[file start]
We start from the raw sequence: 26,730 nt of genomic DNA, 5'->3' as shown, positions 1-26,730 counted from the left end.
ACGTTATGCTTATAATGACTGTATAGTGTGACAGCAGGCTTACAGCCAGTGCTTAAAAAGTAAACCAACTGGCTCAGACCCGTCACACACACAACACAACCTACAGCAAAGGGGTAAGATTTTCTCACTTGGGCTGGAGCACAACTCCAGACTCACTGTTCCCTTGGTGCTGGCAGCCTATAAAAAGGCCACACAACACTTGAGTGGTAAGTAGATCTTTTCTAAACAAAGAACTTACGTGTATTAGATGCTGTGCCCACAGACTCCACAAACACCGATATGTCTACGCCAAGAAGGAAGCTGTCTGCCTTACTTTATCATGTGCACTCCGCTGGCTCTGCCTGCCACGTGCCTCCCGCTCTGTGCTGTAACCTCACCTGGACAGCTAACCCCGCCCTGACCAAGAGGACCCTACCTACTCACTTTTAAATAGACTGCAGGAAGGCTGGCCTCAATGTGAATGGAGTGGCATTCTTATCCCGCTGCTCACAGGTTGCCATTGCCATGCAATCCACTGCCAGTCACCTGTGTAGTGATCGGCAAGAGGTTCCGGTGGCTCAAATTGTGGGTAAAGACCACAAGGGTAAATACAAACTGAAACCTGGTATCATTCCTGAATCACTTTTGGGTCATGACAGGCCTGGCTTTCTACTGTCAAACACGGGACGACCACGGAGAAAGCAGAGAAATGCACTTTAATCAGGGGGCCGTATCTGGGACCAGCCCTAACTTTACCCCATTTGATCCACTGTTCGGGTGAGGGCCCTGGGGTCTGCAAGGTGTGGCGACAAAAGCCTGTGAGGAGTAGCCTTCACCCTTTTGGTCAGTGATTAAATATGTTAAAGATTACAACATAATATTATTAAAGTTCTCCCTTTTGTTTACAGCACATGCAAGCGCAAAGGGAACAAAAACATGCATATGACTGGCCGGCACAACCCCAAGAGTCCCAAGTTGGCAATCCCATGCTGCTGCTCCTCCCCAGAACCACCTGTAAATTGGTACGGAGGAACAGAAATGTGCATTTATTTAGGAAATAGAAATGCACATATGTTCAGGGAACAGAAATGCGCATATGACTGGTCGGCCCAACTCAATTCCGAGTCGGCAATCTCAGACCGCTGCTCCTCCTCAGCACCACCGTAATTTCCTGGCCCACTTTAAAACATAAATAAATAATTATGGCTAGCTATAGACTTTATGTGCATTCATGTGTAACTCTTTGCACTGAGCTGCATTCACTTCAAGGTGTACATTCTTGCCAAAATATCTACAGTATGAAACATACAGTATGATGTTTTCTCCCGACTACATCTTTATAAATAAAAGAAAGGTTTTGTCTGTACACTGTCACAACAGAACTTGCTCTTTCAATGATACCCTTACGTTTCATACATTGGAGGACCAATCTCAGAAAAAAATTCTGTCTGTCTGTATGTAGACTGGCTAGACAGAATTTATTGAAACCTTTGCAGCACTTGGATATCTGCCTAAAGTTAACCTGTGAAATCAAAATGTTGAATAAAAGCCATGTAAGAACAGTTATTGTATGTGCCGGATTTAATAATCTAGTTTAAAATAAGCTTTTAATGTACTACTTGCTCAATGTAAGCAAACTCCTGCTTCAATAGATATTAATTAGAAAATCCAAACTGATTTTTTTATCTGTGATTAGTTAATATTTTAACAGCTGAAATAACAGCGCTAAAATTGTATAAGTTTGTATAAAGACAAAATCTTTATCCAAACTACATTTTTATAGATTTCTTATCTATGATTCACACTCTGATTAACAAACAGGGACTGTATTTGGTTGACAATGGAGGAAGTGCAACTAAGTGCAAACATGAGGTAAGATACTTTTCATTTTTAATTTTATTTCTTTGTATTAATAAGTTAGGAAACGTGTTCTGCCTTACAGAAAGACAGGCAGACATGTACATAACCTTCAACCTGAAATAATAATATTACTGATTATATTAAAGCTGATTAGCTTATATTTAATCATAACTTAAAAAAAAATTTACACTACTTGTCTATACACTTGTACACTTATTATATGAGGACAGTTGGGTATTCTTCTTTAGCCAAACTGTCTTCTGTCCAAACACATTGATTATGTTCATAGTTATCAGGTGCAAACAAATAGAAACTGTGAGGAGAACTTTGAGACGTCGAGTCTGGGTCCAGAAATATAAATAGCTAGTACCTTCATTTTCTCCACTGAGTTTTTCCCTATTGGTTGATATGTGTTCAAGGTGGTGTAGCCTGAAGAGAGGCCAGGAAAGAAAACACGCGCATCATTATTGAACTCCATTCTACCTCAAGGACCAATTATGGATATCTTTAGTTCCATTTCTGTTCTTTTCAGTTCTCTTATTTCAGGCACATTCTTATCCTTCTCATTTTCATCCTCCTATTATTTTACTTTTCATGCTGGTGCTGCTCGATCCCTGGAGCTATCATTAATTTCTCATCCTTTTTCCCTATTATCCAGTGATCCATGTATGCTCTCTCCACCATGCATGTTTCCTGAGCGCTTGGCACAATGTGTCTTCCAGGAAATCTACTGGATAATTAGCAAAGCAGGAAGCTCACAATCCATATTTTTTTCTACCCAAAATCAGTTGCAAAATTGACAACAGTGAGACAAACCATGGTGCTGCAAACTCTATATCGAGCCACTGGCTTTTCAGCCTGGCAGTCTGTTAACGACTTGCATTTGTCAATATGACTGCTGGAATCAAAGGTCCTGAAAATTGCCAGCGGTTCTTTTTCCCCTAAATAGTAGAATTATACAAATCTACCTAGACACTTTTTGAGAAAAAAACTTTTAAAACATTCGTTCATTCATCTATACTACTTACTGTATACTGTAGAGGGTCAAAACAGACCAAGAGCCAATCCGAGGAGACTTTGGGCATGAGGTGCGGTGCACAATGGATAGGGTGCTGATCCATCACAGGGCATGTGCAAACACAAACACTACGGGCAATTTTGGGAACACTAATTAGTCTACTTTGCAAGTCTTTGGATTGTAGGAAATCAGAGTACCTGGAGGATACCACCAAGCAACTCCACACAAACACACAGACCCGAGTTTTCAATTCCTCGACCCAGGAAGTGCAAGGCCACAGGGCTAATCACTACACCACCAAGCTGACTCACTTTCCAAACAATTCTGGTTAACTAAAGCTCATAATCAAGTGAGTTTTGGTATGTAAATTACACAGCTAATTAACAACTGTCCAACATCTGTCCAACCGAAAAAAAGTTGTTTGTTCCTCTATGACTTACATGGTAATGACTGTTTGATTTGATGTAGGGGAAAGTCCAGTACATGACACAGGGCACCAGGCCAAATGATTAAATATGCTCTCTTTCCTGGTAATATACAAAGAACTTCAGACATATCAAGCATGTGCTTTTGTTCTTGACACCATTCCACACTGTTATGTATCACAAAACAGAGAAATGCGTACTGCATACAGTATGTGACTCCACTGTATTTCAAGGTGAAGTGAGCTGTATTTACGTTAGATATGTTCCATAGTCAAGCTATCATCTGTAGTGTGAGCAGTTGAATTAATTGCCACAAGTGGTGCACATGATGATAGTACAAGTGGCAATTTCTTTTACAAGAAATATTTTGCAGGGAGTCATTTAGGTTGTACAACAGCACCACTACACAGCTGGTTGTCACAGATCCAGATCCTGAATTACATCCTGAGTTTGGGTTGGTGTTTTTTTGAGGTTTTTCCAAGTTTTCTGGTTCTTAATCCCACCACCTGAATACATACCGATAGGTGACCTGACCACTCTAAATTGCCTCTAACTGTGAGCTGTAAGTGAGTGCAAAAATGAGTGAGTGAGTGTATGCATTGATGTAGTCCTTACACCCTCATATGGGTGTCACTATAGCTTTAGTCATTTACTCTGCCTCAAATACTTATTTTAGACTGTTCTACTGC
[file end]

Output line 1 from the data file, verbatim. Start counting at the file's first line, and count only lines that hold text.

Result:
We start from the raw sequence: 26,730 nt of genomic DNA, 5'->3' as shown, positions 1-26,730 counted from the left end.